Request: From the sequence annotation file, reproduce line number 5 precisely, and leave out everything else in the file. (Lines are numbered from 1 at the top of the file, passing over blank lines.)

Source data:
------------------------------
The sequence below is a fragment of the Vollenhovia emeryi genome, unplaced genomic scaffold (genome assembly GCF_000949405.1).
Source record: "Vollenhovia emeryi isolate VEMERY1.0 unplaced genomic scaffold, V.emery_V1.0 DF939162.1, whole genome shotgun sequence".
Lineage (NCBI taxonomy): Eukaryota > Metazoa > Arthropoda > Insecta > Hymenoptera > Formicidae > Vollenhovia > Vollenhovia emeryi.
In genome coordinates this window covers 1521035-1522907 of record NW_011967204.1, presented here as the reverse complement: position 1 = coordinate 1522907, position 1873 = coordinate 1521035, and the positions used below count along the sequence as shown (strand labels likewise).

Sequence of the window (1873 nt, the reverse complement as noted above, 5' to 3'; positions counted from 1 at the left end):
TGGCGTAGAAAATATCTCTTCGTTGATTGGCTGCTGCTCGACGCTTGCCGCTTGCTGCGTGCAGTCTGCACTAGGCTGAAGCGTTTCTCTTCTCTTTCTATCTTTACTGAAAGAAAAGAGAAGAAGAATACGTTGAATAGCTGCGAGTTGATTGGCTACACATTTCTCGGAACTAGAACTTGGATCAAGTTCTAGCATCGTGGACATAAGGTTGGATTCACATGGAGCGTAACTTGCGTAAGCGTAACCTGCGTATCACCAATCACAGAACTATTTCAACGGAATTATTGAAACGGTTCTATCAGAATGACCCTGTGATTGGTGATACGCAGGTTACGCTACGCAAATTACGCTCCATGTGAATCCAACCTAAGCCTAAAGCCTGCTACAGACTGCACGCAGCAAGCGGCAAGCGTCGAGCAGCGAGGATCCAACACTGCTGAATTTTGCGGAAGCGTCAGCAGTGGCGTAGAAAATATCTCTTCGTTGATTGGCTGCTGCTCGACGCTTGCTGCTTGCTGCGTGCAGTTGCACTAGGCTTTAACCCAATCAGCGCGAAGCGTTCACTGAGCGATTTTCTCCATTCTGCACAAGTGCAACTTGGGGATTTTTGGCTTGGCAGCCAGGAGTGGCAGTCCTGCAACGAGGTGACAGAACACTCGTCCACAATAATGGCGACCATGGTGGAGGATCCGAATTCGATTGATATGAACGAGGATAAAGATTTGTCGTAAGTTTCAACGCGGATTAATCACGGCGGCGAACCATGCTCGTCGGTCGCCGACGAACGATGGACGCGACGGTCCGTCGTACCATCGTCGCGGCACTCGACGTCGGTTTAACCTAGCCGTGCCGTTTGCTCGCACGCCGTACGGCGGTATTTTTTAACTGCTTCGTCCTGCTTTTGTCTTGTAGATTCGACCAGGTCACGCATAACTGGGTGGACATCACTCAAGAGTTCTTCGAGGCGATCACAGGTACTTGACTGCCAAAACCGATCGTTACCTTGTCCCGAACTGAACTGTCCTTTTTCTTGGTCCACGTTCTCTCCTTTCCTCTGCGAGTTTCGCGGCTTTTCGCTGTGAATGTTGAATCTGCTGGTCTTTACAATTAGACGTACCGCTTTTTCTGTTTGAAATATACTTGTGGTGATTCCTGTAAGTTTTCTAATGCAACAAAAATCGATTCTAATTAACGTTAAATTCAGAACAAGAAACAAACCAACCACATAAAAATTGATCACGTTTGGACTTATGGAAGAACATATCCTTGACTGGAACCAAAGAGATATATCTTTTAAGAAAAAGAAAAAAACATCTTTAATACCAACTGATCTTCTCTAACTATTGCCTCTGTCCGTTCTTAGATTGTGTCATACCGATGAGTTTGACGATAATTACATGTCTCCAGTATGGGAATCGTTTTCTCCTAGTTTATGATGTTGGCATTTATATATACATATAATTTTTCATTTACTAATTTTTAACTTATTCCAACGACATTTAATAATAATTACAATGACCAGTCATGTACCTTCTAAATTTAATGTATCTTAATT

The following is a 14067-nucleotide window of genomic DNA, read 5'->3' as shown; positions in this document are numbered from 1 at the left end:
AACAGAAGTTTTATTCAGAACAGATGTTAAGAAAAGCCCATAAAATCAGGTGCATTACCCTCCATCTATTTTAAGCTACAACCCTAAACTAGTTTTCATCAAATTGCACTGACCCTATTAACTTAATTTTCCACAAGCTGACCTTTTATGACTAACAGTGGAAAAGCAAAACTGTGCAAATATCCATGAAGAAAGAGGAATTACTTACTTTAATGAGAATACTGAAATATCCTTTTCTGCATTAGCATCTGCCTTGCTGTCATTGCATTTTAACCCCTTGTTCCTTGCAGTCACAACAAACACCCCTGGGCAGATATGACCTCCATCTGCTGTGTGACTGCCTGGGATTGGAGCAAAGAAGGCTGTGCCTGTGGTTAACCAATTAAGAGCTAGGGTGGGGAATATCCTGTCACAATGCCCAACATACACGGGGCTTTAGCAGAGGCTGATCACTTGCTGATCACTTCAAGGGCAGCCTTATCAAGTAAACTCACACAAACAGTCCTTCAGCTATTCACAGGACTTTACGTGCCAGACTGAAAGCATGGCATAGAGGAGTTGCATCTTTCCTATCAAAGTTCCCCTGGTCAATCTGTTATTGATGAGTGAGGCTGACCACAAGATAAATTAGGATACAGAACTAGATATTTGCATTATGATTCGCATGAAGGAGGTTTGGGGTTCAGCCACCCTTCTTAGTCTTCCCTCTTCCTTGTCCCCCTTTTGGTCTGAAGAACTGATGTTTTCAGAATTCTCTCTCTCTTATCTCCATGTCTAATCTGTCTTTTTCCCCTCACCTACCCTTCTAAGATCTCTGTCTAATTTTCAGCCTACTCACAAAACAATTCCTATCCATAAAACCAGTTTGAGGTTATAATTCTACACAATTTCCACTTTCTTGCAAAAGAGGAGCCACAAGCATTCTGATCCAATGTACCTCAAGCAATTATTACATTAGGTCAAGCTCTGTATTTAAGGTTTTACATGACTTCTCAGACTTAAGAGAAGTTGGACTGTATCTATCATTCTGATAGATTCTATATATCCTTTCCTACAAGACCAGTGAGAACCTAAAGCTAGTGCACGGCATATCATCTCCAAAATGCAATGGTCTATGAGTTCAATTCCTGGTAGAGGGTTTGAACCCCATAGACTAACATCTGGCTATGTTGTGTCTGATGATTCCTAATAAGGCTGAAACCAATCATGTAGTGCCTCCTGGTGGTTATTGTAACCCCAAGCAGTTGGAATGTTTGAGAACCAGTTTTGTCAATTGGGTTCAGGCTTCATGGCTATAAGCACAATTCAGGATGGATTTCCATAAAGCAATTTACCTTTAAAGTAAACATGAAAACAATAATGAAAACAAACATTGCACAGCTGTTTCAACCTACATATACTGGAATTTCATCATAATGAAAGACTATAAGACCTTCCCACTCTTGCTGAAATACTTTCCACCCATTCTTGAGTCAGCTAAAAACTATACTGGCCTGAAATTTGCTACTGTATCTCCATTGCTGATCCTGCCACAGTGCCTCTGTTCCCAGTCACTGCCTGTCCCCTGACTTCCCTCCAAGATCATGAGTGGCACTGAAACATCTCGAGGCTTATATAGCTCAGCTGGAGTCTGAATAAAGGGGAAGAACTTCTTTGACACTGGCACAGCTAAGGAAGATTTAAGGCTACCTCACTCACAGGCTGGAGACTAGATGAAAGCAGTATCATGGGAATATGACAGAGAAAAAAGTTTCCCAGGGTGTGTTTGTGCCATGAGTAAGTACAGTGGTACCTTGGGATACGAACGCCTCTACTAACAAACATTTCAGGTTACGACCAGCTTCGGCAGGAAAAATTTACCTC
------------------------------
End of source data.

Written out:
Sequence of the window (1873 nt, the reverse complement as noted above, 5' to 3'; positions counted from 1 at the left end):